A staff memo contained in the March 10 agenda packet explained that the best-case scenario would be the necessity of spending another $245,384, if staff were able to obtain the temporary “gap” easements.

“The preferred option,” the memo said, would be placing the pipeline on the dry beach. “This approach would be faster, involve less uncertainty due to possible weather delays, and would be a considerable cost-savings in comparison to the use of submerged pipe.”

Michael Poff addresses the board members on Feb. 28, 2019 in Venice. File image

A Feb. 10 letter from the contractor, Great Lakes Dredge & Dock Co. LLC, to the consultant — Michael Poff of Coastal Engineering Consultants in Naples — explained that company employees “have determined it is unsafe to place pipeline below the Mean High Water Line (MHWL), since the pipeline would be intermittently submerged and would not be visible at all times. Additionally, it would not be possible to provide safe access across the pipe.”

The company pegged the “dry beach” option at $245,384, including a 20% contingency expense of $40,897.38.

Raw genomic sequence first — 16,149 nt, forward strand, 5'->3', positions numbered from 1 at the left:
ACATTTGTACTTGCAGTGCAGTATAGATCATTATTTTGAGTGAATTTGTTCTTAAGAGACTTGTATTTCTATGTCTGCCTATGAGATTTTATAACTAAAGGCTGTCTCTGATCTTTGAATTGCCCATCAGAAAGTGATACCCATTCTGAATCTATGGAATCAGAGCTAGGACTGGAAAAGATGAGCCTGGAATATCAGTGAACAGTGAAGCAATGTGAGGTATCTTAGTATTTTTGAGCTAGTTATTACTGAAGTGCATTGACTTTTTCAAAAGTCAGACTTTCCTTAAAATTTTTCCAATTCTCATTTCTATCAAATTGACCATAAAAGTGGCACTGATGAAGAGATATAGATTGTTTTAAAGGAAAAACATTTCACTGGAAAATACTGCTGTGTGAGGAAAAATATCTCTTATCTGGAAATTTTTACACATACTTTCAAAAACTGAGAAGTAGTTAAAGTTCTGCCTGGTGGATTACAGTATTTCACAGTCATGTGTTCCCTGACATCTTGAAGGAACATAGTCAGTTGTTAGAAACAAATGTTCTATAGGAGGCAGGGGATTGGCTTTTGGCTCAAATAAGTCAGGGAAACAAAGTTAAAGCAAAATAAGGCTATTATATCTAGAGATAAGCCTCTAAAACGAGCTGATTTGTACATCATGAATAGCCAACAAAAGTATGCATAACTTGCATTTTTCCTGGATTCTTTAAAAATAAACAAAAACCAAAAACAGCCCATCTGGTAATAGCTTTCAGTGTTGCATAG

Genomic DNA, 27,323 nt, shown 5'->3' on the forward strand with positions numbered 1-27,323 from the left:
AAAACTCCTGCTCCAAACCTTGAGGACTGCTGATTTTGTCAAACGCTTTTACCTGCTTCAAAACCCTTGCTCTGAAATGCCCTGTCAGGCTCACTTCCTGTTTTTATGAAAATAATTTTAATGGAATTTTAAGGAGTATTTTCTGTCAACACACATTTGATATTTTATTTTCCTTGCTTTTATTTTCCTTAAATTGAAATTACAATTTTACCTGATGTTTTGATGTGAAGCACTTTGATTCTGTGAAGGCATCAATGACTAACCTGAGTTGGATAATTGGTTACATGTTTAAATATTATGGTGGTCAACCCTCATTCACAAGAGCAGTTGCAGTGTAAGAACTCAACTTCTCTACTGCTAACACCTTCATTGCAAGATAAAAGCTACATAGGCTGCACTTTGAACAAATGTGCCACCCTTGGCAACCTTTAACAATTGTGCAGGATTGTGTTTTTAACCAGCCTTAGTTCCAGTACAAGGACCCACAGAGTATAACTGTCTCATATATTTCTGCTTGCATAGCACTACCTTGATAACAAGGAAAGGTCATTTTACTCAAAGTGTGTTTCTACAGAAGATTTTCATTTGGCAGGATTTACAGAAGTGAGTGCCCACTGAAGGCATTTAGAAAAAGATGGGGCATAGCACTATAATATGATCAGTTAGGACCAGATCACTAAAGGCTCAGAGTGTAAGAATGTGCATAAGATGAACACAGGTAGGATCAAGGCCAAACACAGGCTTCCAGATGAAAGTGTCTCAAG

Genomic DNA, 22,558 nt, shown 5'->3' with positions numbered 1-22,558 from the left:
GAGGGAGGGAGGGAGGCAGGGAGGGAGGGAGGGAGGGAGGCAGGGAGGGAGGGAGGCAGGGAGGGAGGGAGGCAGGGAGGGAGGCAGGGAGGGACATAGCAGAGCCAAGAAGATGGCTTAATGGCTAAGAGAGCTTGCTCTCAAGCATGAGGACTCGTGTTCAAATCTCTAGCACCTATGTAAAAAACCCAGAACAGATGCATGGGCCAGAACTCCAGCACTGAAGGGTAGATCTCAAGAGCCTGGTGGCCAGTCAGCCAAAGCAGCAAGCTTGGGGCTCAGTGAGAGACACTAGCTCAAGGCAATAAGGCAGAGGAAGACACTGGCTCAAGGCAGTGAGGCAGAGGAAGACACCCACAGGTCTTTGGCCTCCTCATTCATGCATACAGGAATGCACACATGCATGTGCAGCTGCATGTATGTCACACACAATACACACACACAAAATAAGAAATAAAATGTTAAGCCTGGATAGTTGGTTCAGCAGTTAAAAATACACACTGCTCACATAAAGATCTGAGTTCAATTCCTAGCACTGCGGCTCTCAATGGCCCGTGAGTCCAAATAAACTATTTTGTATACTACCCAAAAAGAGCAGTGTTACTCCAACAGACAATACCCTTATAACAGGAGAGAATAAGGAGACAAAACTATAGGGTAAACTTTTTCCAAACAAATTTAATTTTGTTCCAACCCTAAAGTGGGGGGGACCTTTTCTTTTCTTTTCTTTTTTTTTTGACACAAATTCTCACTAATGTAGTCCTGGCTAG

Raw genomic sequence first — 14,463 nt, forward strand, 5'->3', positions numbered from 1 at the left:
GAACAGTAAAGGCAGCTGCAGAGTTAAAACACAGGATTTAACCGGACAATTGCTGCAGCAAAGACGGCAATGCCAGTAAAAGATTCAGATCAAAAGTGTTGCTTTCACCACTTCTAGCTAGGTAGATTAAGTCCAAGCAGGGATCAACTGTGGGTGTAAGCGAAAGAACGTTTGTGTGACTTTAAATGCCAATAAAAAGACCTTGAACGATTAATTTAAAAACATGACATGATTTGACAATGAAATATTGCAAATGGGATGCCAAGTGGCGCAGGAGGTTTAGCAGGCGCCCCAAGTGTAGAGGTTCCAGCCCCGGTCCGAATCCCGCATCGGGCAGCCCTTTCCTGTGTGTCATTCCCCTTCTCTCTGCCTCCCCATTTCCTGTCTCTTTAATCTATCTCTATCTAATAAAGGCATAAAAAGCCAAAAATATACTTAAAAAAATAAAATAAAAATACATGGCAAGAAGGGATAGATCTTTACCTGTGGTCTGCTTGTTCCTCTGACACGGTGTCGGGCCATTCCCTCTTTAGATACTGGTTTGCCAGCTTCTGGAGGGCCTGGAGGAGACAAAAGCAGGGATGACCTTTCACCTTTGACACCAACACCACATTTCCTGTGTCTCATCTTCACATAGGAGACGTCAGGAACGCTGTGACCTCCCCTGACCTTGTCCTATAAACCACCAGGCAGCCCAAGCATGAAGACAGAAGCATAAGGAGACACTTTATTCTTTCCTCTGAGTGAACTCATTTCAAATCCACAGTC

That letter also was included in the March 10 agenda packet.

In response to County Administrator Lewis’ March 26 email about the lower change order expense, Commissioner Maio wrote, “Wonderful, positive news that ends a pretty rough, dry spell.” He was referring to the novel coronavirus pandemic.

“Please thank and commend all our staff that touched this!” Maio added.

‘Looking good’

Sarasota County collaborated with the Charlotte County Commission on the Manasota Key Beach initiative, as a means of paring costs. The project’s regional impact enabled it to win state grant support, Poff — the consultant whom the Charlotte County Commission hired — explained to both boards. Additionally, the counties shared general expenses for the contractor.

In reports to the commissioners, Environmental Permitting Manger Herman said she expected the renourishment of both the Sarasota County and Charlotte County sides of Manasota Key Beach to be completed before sea turtle nesting season officially begins on May 1.

This week, in response to a Sarasota News Leader question about the status of the work, Herman told Media Relations Officer Drew Winchester on April 14 that the contractor should be wrapping up the Sarasota County part of the project “in the next 3-4 days, and that it’s ‘looking good.’”

Herman provided a number of photos to the News Leader, as she had earlier for the County Commission, to illustrate her assessment of the project results.

This photo of the Manasota Key Beach project shows a ramp across the pipeline running along the ‘gap’ parcels. Image courtesy of Rachel Herman, Environmental Permitting Division
This photo shows the discharge of slurry at the northern end of the work zone. Image courtesy of Rachel Herman, Environmental Permitting Division
This photo was taken at 6310 Manasota Key Road, looking north. Image courtesy of Rachel Herman, Environmental Permitting Division